Rural Farmland and Urban Backyards Connected by May Creek, KCD, and Orca Recovery

In 2019, we came together across Washington and the Pacific Coast to restore our home in celebration of Orca Recovery Day. We dug out Himalayan blackberry and replaced them with Douglas fir and Western redcedar trees that will live for hundreds of years while providing shade to keep our waterways cool. This year, Orca Recovery Day celebrations look a little different. We weren’t ready to gather with our community in person, but we’re each finding ways to contribute to a healthy environment for each other, for our crucial salmon population, and for our Puget Sound resident orcas.

person planting native plants
May Creek flows through rural farmland in May Valley before passing through urban backyards on its way to Lake Washington. Planting buffers upstream helps keep waters cool and hospitable for Chinook salmon.

KCD and other conservation districts throughout the state are still empowering residents to steward their land. With the help of Washington Conservation Corps crews, KCD is working along May Creek to restore private streamsides on rural farmland and in urban backyards. In rural May Valley, crews removed invasive species along a stretch of May Creek and replaced them with over 2,000 native plants. Meanwhile, KCD’s urban restoration crew got to work in the lower May Creek watershed converting a suburban lawn into a streamside buffer vegetated with a diverse array of native plants to help sustain native wildlife and pollinators.

There are many benefits of streamside habitat stewardship. Unvegetated farmland and suburban lawns lack structure for stormwater infiltration, causing excess nutrients from upstream farms and pollutants from urban areas downstream to drain directly into May Creek. This runoff is problematic because May Creek provides crucial spawning and rearing ground for the king of the Sound, the mighty Chinook salmon – which happens to be the meal of choice of our resident orcas. Luckily, trees and shrubs native to the Pacific Northwest have evolved to capture stormwater by slowing down water flow through the canopy and drinking it up in the ground before it can carry runoff into the stream. Better water quality means more abundant Chinook salmon runs, and in turn, well-fed orcas.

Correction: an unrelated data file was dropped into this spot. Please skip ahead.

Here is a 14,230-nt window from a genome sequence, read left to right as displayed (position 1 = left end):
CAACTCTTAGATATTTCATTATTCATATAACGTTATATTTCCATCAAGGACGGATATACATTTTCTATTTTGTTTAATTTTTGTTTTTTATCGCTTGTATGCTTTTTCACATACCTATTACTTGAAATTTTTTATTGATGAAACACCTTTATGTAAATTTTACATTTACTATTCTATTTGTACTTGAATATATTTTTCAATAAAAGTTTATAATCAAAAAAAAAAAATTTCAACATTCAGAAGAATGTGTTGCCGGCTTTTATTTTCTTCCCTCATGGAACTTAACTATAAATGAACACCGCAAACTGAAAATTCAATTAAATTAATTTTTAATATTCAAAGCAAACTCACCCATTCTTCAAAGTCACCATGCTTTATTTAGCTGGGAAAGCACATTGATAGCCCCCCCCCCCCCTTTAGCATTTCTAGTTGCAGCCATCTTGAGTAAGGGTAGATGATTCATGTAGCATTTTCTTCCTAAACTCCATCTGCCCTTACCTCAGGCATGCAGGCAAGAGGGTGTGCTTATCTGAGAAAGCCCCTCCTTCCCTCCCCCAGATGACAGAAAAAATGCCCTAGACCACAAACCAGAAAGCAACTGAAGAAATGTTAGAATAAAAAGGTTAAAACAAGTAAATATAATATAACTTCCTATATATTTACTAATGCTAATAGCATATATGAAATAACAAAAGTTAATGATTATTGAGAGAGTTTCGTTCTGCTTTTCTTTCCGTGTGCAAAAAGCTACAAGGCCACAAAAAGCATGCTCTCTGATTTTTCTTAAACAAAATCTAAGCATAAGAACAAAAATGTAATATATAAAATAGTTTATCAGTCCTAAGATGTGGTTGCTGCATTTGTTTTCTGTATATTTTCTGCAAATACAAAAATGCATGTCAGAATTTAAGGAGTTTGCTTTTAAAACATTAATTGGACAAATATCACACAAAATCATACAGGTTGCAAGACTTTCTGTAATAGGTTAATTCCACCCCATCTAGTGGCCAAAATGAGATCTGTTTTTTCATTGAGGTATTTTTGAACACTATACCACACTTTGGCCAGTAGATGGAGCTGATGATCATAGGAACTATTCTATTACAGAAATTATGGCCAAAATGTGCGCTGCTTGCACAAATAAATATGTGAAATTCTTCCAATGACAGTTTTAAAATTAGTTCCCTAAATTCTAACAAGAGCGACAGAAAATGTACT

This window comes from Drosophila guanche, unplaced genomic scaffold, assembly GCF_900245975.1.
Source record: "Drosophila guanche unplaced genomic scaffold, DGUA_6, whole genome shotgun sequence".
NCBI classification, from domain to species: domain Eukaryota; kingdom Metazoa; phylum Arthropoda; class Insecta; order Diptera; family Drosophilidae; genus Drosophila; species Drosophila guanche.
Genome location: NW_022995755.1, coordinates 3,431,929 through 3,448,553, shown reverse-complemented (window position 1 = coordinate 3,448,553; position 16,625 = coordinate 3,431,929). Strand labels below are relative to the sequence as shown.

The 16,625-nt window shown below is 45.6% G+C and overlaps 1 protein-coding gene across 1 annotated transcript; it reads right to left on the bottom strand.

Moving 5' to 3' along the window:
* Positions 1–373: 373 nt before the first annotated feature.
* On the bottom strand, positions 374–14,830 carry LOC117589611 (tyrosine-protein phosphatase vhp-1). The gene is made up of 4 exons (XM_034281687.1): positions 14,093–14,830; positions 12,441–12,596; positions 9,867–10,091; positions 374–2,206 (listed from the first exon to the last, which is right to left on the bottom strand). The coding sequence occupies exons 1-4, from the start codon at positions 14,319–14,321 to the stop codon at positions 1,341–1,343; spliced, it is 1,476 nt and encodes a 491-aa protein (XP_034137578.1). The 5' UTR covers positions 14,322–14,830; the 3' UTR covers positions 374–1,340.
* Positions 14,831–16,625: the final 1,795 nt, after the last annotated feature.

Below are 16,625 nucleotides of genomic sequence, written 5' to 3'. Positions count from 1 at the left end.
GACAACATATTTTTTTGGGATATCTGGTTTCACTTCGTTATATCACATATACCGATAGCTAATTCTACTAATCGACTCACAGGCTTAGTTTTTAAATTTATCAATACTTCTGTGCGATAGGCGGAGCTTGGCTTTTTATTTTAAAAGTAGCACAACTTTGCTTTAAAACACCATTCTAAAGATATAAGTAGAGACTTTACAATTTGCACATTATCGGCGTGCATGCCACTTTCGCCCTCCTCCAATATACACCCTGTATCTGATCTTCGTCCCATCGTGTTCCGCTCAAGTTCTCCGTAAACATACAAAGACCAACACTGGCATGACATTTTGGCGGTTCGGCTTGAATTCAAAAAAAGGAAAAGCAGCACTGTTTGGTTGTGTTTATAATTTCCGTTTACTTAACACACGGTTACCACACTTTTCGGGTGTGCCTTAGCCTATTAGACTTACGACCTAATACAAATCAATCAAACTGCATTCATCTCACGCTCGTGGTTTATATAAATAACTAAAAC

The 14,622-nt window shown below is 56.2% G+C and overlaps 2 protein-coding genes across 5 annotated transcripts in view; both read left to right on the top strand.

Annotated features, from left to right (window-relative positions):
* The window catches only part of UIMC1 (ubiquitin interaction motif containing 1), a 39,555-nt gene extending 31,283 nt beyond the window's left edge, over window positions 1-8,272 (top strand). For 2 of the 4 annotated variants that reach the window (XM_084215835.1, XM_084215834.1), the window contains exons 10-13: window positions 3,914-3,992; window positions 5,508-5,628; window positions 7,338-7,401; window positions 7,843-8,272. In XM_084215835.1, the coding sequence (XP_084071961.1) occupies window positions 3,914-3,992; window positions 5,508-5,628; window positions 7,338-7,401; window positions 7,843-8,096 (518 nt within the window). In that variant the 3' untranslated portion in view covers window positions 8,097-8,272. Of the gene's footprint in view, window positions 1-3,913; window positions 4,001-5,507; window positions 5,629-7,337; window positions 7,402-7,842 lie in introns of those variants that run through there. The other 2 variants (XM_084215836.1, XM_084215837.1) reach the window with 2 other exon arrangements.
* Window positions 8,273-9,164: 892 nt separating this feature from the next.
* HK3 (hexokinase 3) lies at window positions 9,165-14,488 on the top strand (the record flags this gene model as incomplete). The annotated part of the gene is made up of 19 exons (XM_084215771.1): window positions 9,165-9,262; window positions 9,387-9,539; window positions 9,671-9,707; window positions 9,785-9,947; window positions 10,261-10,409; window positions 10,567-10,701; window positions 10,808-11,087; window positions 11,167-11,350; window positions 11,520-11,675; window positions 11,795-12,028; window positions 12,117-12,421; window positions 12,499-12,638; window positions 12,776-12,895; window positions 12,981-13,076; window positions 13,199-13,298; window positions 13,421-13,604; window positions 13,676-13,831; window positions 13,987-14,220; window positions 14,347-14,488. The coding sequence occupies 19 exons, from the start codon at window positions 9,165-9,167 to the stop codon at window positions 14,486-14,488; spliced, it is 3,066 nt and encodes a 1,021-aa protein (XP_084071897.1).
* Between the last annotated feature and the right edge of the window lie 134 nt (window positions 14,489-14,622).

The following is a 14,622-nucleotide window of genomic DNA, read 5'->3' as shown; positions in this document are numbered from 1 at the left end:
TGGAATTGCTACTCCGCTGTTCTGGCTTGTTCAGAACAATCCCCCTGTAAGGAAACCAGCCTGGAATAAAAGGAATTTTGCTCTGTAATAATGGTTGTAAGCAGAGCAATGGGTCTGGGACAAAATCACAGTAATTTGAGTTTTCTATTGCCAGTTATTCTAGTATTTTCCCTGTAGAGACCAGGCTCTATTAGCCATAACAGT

native plant in mulch
As they mature, native plants develop strong roots that promote bank stability, reducing erosion and sediment-sloughing into waterways.

As they mature, native plants develop strong root structures below ground and grow dense canopy above ground. Solid root growth promotes bank stability, reducing erosion and sediment sloughing into waterways. This protects your property as well as wildlife on land and in water. Above ground, when trees and shrubs grow tall enough to shade streams, they maintain cool water temperatures which keeps water oxygenated. High oxygen content in water is vital for – you guessed it: salmon! Streamside restoration protects your property while bringing natural ecological systems into balance.

Though we wish we could have come together to get our hands dirty for Orca Recovery Day, we’re happy to continue to work with King County residents – farmers and urbanites alike – to help revitalize soil, beautify backyards and contribute to the overall health of the Puget Sound ecosystem.

Written by Liz Fredrickson

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